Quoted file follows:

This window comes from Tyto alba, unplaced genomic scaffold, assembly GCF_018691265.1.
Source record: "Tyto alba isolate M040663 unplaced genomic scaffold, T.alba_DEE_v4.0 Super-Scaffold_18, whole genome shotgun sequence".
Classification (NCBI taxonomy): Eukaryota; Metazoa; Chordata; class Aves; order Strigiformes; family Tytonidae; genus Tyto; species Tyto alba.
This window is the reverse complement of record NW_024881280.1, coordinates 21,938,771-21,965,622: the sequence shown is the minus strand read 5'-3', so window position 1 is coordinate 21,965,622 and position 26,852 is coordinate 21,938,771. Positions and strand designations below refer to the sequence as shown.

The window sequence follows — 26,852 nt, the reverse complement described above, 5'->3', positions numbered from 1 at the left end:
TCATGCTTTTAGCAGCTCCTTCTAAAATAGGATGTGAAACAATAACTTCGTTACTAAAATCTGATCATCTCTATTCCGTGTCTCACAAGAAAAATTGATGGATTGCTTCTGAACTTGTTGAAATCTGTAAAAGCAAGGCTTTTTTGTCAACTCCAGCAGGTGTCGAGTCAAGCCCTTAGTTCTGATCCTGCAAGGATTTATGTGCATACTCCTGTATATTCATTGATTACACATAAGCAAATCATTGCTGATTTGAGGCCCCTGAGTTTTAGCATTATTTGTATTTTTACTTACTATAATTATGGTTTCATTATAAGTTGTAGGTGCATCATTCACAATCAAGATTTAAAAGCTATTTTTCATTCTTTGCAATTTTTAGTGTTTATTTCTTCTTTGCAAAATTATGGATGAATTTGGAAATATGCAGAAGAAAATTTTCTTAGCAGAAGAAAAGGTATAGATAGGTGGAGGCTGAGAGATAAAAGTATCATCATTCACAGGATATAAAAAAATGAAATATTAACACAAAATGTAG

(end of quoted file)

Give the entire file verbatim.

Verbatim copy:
This window comes from Tyto alba, unplaced genomic scaffold, assembly GCF_018691265.1.
Source record: "Tyto alba isolate M040663 unplaced genomic scaffold, T.alba_DEE_v4.0 Super-Scaffold_18, whole genome shotgun sequence".
Classification (NCBI taxonomy): Eukaryota; Metazoa; Chordata; class Aves; order Strigiformes; family Tytonidae; genus Tyto; species Tyto alba.
This window is the reverse complement of record NW_024881280.1, coordinates 21,938,771-21,965,622: the sequence shown is the minus strand read 5'-3', so window position 1 is coordinate 21,965,622 and position 26,852 is coordinate 21,938,771. Positions and strand designations below refer to the sequence as shown.

The window sequence follows — 26,852 nt, the reverse complement described above, 5'->3', positions numbered from 1 at the left end:
TCATGCTTTTAGCAGCTCCTTCTAAAATAGGATGTGAAACAATAACTTCGTTACTAAAATCTGATCATCTCTATTCCGTGTCTCACAAGAAAAATTGATGGATTGCTTCTGAACTTGTTGAAATCTGTAAAAGCAAGGCTTTTTTGTCAACTCCAGCAGGTGTCGAGTCAAGCCCTTAGTTCTGATCCTGCAAGGATTTATGTGCATACTCCTGTATATTCATTGATTACACATAAGCAAATCATTGCTGATTTGAGGCCCCTGAGTTTTAGCATTATTTGTATTTTTACTTACTATAATTATGGTTTCATTATAAGTTGTAGGTGCATCATTCACAATCAAGATTTAAAAGCTATTTTTCATTCTTTGCAATTTTTAGTGTTTATTTCTTCTTTGCAAAATTATGGATGAATTTGGAAATATGCAGAAGAAAATTTTCTTAGCAGAAGAAAAGGTATAGATAGGTGGAGGCTGAGAGATAAAAGTATCATCATTCACAGGATATAAAAAAATGAAATATTAACACAAAATGTAG